Cremation Funeral Planning: Common FAQs From Family Planners

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December 16, 2017
In some situations after a loved one’s passing, cremation is the option that makes more sense than traditional burial. As of 2014, 47 percent of people chose cremation instead of traditional burial, and that number has only risen since 1960. In the state of Ohio, the average number of people choosing cremation is only slightly lower than the national average at 42.5 percent.
At a time when you are making your loved one’s final arrangements with a funeral home, knowing what to expect is important. Therefore, gaining a little understanding of cremation and how it will affect the end-of-life arrangements is important. Here is a look at some of the common questions regarding cremation that family members often have and the answers you should know.
Can You Still Have a Traditional Funeral with Cremation?
It is a common misassumption that opting for cremation means there can be no traditional funeral or viewing with an open casket. However, you do still have the option of a funeral and viewing if you do choose to have your loved one cremated, and many people do.
Some professionals believe holding a funeral is highly important to the grieving process. According to the National Caregivers Library, funerals hold several important steps that can be vital to the grief process, including things like:
  • Facing the reality of the situation of the loss
  • Grieving openly with friends and family members
  • Being introduced to new life roles

Of course, whether you choose to have a funeral or not is your choice. Some people find that holding a memorial service instead of a traditional viewing and funeral is just as cathartic after the loss of a loved one.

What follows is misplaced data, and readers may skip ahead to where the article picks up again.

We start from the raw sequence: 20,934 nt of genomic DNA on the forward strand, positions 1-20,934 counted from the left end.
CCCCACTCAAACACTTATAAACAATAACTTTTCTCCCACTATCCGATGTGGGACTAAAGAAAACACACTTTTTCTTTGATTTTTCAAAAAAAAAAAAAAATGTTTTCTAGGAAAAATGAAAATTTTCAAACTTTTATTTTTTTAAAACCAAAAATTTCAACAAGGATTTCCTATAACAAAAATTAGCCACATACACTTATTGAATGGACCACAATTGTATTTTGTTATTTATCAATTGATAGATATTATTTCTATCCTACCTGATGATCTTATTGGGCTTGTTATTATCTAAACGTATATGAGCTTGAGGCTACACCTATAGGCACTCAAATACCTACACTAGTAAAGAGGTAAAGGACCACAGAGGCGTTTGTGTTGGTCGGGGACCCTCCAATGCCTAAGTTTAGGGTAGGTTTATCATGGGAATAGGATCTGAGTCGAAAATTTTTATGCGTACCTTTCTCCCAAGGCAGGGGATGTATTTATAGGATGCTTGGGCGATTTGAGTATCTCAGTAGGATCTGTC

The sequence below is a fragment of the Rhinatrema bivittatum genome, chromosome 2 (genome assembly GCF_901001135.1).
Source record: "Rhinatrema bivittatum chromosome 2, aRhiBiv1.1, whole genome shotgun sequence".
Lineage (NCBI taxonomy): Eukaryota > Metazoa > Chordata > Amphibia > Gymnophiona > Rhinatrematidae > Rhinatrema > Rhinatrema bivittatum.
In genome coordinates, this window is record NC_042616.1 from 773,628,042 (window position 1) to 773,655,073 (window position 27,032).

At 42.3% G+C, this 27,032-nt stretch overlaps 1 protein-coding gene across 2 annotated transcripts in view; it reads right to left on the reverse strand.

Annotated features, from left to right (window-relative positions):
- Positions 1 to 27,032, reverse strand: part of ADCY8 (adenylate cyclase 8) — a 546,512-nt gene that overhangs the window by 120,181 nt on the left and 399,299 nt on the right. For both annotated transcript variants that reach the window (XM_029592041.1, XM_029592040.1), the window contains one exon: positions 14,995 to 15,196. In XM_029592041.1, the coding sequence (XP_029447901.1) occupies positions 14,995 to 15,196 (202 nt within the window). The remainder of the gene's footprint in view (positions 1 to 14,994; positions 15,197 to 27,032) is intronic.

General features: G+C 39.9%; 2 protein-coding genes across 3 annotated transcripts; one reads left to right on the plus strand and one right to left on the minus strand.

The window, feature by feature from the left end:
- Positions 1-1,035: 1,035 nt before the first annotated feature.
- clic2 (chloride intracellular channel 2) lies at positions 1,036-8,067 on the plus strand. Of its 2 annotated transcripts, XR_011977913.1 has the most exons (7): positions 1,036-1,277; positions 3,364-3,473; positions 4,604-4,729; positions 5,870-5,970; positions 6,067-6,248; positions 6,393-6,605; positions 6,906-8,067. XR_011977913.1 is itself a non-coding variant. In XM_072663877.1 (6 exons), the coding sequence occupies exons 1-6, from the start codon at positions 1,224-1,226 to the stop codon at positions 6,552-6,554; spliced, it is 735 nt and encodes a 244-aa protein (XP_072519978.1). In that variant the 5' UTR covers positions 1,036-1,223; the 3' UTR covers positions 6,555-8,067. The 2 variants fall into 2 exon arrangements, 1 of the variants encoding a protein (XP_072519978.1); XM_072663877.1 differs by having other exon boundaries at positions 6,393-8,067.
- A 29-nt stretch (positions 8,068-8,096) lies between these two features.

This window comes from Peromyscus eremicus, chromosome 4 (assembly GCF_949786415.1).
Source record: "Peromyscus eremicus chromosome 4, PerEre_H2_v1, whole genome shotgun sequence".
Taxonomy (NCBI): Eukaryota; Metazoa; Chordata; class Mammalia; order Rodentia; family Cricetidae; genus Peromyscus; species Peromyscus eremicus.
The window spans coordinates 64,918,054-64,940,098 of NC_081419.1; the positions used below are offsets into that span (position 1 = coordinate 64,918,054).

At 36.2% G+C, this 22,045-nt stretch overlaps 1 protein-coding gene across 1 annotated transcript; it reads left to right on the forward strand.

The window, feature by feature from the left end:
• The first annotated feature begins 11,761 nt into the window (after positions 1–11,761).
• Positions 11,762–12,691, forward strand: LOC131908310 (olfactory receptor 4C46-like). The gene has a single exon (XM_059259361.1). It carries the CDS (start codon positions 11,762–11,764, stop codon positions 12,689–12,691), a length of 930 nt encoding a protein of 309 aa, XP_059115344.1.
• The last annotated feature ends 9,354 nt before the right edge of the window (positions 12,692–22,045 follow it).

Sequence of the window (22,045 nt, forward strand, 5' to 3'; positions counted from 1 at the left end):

How Are the Cremated Remains Handled After the Funeral?
How the cremated remains are handled after the funeral or memorial service is completely up to the closest next of kin. In most cases, the closest living relative will be given the urn holding the cremated remains to take home and keep. However, many family members choose alternative cremation remain arrangements. For example, you could:
  • Choose to have the remains separated into multiple urns for multiple family members
  • Choose to have the remains buried in a cemetery just as you would a traditional casket
  • Choose to have the remains displayed in a columbarium
There are also all kinds of non-traditional ways cremated remains can be transformed for memorial or keeping purposes. For example, you may choose to have the remains transformed into memorial gemstones, blown glass, or other keepsakes. Whatever you decide to do with the remains, the funeral director will help you make the arrangements if they can and also offer useful advice.
What Are the Advantages of Cremation Over Traditional Burial?
If you were left no instructions from your loved one about their end-of-life arrangements, it can be difficult to decide if cremation is the best option, and taking a look at the advantages of each option is a good way to help you make a decision. While both cremation and traditional burial have advantages, those associated with cremation include:
  • Lower costs
  • Transient remains
  • Environmentally-friendly
Before making the decision about cremation, make sure you discuss the full list of advantages with the funeral director and your family members. Cremation may not be the best choice for all situations, but cremation deserves proper assessment before deciding against it.
Being left with making final arrangements for a loved one can be trying with so much to decide. If you need help with funeral planning, would like to know more about cremation, or have further questions, contact us at Glickler Funeral Home & Cremation Service.